By Leopold Munhende
MDC President Nelson Chamisa says his party has lost one more voter following the passing of ex-Zanu PF leader Robert Mugabe Friday morning.
Chamisa was speaking to international broadcaster Al Jazeera on Mugabe’s life and legacy Friday afternoon.
“We acknowledge the contribution made to the country in the liberation of our country and also his contributions in the early days when he contributed to education and health.
“But we also acknowledge the reality that there were also negatives in terms of the pains that the people had to go through on account of the omissions and commissions in government,” Chamisa said.
“What is gratifying to us is that at the end of his reign he voted for change, he voted for myself, in fact Mr Mugabe is one of the few people who did not hide their vote.”
Chamisa added: “He clearly endorsed the alternative, he clearly endorsed the narrative and paradigm of change and we are excited that towards the end of his reign he had come to his senses on the need for democracy, the need for justice, the need for freedom, the need for accounting for past transgressions particularly against other Zimbabweans.
“We have lost a voter, we have lost a supporter, we have lost a citizen, an African son.”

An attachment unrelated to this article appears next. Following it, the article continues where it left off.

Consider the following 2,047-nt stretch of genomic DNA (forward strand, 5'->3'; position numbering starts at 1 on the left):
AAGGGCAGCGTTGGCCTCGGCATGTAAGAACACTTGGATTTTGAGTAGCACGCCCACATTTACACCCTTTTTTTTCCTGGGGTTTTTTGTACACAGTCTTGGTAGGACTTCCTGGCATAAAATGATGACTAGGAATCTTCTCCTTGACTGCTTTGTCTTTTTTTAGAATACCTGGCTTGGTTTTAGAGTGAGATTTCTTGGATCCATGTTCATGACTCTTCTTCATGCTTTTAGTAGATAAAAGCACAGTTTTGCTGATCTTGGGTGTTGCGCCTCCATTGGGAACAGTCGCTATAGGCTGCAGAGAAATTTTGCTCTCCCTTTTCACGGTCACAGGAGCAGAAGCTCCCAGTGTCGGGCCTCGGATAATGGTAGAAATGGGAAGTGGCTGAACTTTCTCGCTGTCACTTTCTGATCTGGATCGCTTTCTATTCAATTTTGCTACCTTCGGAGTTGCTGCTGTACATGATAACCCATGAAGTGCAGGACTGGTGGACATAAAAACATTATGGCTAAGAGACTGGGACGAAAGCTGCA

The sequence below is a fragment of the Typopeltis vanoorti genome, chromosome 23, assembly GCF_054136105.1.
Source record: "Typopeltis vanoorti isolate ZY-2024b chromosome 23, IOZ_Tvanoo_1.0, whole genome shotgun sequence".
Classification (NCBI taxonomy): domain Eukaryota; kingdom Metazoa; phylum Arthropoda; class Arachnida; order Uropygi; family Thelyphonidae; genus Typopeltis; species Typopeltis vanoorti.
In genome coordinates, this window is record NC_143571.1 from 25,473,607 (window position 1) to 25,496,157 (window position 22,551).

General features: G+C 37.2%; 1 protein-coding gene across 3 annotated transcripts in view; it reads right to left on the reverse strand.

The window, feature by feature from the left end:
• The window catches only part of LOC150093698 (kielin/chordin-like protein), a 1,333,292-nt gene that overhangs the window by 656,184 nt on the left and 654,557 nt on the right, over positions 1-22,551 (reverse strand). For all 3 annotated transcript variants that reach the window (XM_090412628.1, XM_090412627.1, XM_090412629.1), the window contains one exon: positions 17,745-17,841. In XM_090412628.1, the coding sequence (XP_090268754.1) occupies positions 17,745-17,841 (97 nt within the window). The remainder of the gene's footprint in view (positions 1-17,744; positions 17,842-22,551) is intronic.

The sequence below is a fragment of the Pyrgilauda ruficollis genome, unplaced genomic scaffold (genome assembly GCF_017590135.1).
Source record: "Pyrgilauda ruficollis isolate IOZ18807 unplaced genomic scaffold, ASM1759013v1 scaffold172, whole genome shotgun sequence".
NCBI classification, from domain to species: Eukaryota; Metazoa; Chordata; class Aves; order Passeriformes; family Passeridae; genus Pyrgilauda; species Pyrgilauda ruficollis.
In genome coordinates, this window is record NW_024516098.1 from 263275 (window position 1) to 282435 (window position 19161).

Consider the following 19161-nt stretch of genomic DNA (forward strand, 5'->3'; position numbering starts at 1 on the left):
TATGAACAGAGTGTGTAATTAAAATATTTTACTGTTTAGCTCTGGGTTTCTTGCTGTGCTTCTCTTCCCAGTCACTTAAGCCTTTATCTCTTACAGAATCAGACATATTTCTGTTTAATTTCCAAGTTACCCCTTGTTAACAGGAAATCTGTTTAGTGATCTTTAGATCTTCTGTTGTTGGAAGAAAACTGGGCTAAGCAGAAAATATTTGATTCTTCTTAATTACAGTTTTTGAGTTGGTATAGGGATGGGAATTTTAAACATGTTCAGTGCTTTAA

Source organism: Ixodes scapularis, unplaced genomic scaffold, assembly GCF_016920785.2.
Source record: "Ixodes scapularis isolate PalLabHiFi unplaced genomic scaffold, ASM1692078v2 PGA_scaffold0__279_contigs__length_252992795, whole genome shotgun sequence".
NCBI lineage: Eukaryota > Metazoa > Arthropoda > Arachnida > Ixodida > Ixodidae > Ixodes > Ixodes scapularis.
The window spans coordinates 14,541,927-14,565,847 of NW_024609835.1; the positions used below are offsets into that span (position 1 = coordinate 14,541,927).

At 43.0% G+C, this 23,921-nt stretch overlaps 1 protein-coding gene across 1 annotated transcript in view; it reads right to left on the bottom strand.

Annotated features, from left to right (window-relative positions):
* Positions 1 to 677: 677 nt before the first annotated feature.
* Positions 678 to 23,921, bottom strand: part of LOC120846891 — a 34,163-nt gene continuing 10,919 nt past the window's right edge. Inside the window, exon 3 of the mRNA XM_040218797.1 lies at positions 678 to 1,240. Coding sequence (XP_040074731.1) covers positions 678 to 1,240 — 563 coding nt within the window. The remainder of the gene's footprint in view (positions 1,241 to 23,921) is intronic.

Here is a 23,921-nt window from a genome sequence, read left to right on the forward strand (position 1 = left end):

Mugabe threw his weight behind Chamisa in last year’s presidential elections after an acrimonious fallout with his successor, President Emmerson Mnangagwa and his Zanu PF party.
He openly declared that he will vote for Chamisa.
Their animosity was over the November 2017 military assisted coup which toppled him from power and catapulted Mnangagwa in his stead.
Chamisa added that despite his contributions during the early years of Zimbabwe’s formation, Mugabe had left the country divided and devastated by economic strife.
“We feel that he left the nation divided, more disunited, in difficult circumstances especially in the breakdown of the rule of law, the breakdown of governance systems.
“So Mugabe is an indicator of what we should do right, the fact that he has had to pass on in foreign lands is something that points to problems that we have in our country,” said Chamisa.
Mugabe oversaw the fall of Zimbabwe’s economy over his 37 year rule having taken over what was expected to be Africa’s ideal former colony.
There have been mixed reactions to his death with some focusing on how he stood up to the West, resisting what he described as neo-liberal advances by the UK, Europe and America.
Others such as radical secessionist party Mthwakazi Republic and former Chevrons player Henry Olonga have maintained that he will be remembered as nothing more than a tyrant.